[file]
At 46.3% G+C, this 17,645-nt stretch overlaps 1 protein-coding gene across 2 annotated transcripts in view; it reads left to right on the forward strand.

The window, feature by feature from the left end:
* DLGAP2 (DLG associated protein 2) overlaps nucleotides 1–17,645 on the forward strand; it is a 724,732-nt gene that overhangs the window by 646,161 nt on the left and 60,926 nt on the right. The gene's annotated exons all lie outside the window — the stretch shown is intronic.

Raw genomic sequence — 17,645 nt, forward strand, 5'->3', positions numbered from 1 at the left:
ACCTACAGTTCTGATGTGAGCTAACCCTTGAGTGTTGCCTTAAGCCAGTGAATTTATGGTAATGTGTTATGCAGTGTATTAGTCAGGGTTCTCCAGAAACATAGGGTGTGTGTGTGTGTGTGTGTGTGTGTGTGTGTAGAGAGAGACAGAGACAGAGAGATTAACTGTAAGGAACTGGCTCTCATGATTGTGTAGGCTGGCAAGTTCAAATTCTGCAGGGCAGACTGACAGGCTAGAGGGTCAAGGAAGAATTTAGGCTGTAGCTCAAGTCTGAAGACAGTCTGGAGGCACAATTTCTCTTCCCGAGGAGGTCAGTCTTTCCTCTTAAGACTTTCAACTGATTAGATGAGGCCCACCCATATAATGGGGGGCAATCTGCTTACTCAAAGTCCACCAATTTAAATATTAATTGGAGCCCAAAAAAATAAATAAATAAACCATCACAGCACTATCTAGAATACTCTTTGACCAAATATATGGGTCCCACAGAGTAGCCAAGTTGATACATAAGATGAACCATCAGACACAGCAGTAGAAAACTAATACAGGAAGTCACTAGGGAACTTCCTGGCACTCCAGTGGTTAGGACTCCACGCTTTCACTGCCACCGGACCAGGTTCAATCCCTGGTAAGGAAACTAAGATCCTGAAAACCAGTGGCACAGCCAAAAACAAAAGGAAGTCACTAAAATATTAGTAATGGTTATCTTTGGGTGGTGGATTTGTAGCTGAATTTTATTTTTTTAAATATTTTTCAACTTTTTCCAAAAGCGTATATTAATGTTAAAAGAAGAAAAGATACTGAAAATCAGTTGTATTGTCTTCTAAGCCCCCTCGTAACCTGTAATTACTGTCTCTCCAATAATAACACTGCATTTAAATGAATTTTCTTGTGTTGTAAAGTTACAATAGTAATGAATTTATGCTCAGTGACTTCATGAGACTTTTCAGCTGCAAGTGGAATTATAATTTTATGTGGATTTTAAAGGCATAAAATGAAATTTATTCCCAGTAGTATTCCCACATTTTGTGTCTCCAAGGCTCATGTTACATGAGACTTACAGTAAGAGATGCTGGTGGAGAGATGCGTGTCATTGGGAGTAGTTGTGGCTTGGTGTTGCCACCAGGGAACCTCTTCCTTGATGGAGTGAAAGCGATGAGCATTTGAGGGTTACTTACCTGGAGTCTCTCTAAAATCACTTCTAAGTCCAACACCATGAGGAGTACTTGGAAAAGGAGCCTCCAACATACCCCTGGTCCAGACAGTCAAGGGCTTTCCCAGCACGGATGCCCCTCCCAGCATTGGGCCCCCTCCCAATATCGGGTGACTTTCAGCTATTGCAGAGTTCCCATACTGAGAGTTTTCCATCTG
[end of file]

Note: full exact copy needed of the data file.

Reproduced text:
At 46.3% G+C, this 17,645-nt stretch overlaps 1 protein-coding gene across 2 annotated transcripts in view; it reads left to right on the forward strand.

The window, feature by feature from the left end:
* DLGAP2 (DLG associated protein 2) overlaps nucleotides 1–17,645 on the forward strand; it is a 724,732-nt gene that overhangs the window by 646,161 nt on the left and 60,926 nt on the right. The gene's annotated exons all lie outside the window — the stretch shown is intronic.

Raw genomic sequence — 17,645 nt, forward strand, 5'->3', positions numbered from 1 at the left:
ACCTACAGTTCTGATGTGAGCTAACCCTTGAGTGTTGCCTTAAGCCAGTGAATTTATGGTAATGTGTTATGCAGTGTATTAGTCAGGGTTCTCCAGAAACATAGGGTGTGTGTGTGTGTGTGTGTGTGTGTGTGTGTAGAGAGAGACAGAGACAGAGAGATTAACTGTAAGGAACTGGCTCTCATGATTGTGTAGGCTGGCAAGTTCAAATTCTGCAGGGCAGACTGACAGGCTAGAGGGTCAAGGAAGAATTTAGGCTGTAGCTCAAGTCTGAAGACAGTCTGGAGGCACAATTTCTCTTCCCGAGGAGGTCAGTCTTTCCTCTTAAGACTTTCAACTGATTAGATGAGGCCCACCCATATAATGGGGGGCAATCTGCTTACTCAAAGTCCACCAATTTAAATATTAATTGGAGCCCAAAAAAATAAATAAATAAACCATCACAGCACTATCTAGAATACTCTTTGACCAAATATATGGGTCCCACAGAGTAGCCAAGTTGATACATAAGATGAACCATCAGACACAGCAGTAGAAAACTAATACAGGAAGTCACTAGGGAACTTCCTGGCACTCCAGTGGTTAGGACTCCACGCTTTCACTGCCACCGGACCAGGTTCAATCCCTGGTAAGGAAACTAAGATCCTGAAAACCAGTGGCACAGCCAAAAACAAAAGGAAGTCACTAAAATATTAGTAATGGTTATCTTTGGGTGGTGGATTTGTAGCTGAATTTTATTTTTTTAAATATTTTTCAACTTTTTCCAAAAGCGTATATTAATGTTAAAAGAAGAAAAGATACTGAAAATCAGTTGTATTGTCTTCTAAGCCCCCTCGTAACCTGTAATTACTGTCTCTCCAATAATAACACTGCATTTAAATGAATTTTCTTGTGTTGTAAAGTTACAATAGTAATGAATTTATGCTCAGTGACTTCATGAGACTTTTCAGCTGCAAGTGGAATTATAATTTTATGTGGATTTTAAAGGCATAAAATGAAATTTATTCCCAGTAGTATTCCCACATTTTGTGTCTCCAAGGCTCATGTTACATGAGACTTACAGTAAGAGATGCTGGTGGAGAGATGCGTGTCATTGGGAGTAGTTGTGGCTTGGTGTTGCCACCAGGGAACCTCTTCCTTGATGGAGTGAAAGCGATGAGCATTTGAGGGTTACTTACCTGGAGTCTCTCTAAAATCACTTCTAAGTCCAACACCATGAGGAGTACTTGGAAAAGGAGCCTCCAACATACCCCTGGTCCAGACAGTCAAGGGCTTTCCCAGCACGGATGCCCCTCCCAGCATTGGGCCCCCTCCCAATATCGGGTGACTTTCAGCTATTGCAGAGTTCCCATACTGAGAGTTTTCCATCTG